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Tesla Ordered to Turn Over Autopilot Data to the NHTSA After the 12th Crash Involving an Emergency Vehicle

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【Summary】Tesla is facing growing scrutiny into the safety of its Autopilot autonomous driving system after investigators at the National Highway Traffic Safety Administration (NHTSA) identified the 12th crash involving a police or fire vehicle last week in Florida. Less than two weeks before the latest incident on Aug 28, the NHTSA said it had opened a formal safety probe into Tesla’s Autopilot after 11 prior crashes involving an emergency vehicle.

FutureCar Staff    Sep 01, 2021 1:25 PM PT
Tesla Ordered to Turn Over Autopilot Data to the NHTSA After the 12th Crash Involving an Emergency Vehicle

Tesla is facing growing scrutiny into the safety of its Autopilot autonomous driving system after investigators at the National Highway Traffic Safety Administration (NHTSA) identified the 12th crash involving a police or fire vehicle last week in Florida.

On Aug 28, an Orange County, Florida state trooper stopped to offer assistance to a disabled motorist on I-4. While the officer was assisting the driver, a Tesla Model 3 operating with Autopilot engaged struck the patrol car. Luckily the trooper was outside of the car and was not injured. But the incident has once again put focus on the safety of Tesla's Autopilot.

Less than two weeks before the latest incident on Aug 28, the NHTSA said it had opened a formal safety probe into Tesla's Autopilot after 11 prior crashes involving police or fire vehicles. 

The agency sent Tesla an 11-page letter with new questions on Tuesday as part of its expanding probe.

As reported by Reuters, the NHTSA wants the Tesla to answer to the "date and mileage at which the 'Full Self Driving' (FSD) option was enabled" for all of its vehicles, along with all consumer complaints, field reports, crash reports and lawsuits.

The NHTSA also wants Tesla to explain its "methods and technologies used to prevent subject system usage outside" the operational design domain.

NHTSA said earlier it had reports of 17 injuries and one death in the 11 crashes, including the December 2019 crash of a Tesla Model 3 that left one passenger dead after the vehicle collided with a parked fire truck in Indiana.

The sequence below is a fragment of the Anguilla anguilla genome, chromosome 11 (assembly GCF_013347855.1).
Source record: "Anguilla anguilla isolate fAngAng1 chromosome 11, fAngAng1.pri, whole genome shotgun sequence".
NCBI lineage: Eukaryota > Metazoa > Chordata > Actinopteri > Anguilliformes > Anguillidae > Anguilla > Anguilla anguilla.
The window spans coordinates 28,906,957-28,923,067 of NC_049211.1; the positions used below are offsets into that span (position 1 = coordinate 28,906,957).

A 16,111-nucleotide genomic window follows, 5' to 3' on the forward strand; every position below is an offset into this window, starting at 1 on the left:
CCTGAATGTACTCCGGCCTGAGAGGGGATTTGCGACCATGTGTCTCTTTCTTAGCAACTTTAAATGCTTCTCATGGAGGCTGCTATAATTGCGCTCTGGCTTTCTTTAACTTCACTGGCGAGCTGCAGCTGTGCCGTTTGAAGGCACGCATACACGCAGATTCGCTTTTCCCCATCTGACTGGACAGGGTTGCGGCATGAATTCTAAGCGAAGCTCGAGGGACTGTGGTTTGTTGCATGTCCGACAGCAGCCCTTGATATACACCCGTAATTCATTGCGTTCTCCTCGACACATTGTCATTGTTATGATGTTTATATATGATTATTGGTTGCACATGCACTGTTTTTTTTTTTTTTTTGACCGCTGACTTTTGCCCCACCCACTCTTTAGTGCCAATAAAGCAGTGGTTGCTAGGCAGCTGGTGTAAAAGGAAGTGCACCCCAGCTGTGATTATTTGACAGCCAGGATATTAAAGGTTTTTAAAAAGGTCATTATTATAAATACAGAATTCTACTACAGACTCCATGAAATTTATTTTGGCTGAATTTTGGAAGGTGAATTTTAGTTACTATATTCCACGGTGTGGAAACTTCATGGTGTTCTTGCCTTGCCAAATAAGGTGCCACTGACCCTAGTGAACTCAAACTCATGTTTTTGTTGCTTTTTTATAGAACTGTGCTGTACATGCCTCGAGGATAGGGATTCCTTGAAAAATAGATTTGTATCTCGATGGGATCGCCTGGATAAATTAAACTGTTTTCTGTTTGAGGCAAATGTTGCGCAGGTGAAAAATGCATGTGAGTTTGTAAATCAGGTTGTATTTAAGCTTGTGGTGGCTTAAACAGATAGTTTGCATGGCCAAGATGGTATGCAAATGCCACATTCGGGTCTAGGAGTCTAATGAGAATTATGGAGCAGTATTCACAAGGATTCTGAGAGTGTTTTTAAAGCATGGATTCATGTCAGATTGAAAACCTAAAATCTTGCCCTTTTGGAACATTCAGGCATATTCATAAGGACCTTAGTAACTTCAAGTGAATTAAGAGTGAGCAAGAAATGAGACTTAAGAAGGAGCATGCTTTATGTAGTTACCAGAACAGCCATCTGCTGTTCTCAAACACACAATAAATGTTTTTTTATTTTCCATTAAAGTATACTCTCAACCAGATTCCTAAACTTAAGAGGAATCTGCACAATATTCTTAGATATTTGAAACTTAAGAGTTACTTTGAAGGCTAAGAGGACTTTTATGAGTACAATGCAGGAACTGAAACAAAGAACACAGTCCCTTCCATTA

Florida-State-Trooper-police-car-cruiser-crash-Tesla-Autopoilot.jpeg

This police car was damaged last week after a Tesla driver allegedly using Autopilot crashed into it while the officer stopped to assist another motorist on a Florida highway.

Tesla recently rolled out the latest beta version of its more advanced Full Self Driving (FSD) autonomous driving software, which is available to a select group of owners. FSD unlocks advanced autonomous driving features on secondary roads, whereas Autopilot is designed to work on highways.

The FSD beta program is being used as a test platform, so that Tesla can make improvements to the software before it rolls out to more Tesla owners via an over-the-air software update. So in a sense, Tesla owners are serving as testers of the new software before its safety can be determined, which has caught the attention of regulators.

In July, Tesla launched a more affordable $199 monthly subscription service for its FSD feature for the first time so drivers can try it out beforehand. 

Previously, the only way to get its was to pay an extra $10,000. Tesla Chief Executive Elon Musk has touted the robust capabilities of FSD, but others disagree with its capability, including employees.

During a Tesla earnings call in January, Msuk said that he was "highly confident that a Tesla vehicle will be able to drive itself with reliability in excess of humans this year." But Musk's tweet did reflect the opinion of one Tesla engineer, documents revealed in May confirmed.

During a March conference call with Tesla representatives and the California DMV, Tesla Autopilot engineer CJ Moore wrote in a memo that "Elon's tweet does not match engineering reality." 

"Tesla indicated that they are still firmly in L2 (SAE Level-2)," California DMV wrote in a memo after the meeting with Tesla representatives. "As Tesla is aware, the public's misunderstanding about the limits of the technology and its misuse can have tragic consequences."

According to the Society of Automotive Engineers (SAE), Level 2 autonomous driving technology requires human supervision at all times without exceptions, meaning that Tesla drivers must monitor the operation of the vehicle while using Autopilot.

Tesla also says the current, more advanced FSD features "do not make the vehicle autonomous."

In June, the NHTSA announced it will require automakers selling vehicles equipped with advanced driver assistance systems (ADAS) or SAE Levels 3-5 automated driving systems to report any crashes involving their vehicles.

These systems include Tesla's Autopilot and Full Self-Driving (FSD) feature, as well as the Super Cruise automated highway driving feature offered by General Motors, Ford Motor Co's BlueCruise, Nissan's ProPilot and others.

The NHTSA said this action will allow it to collect information necessary for the agency to play its role in keeping roads safe in the U.S. 

Tesla must respond to NHTSA's questions by Oct. 22, the agency said.

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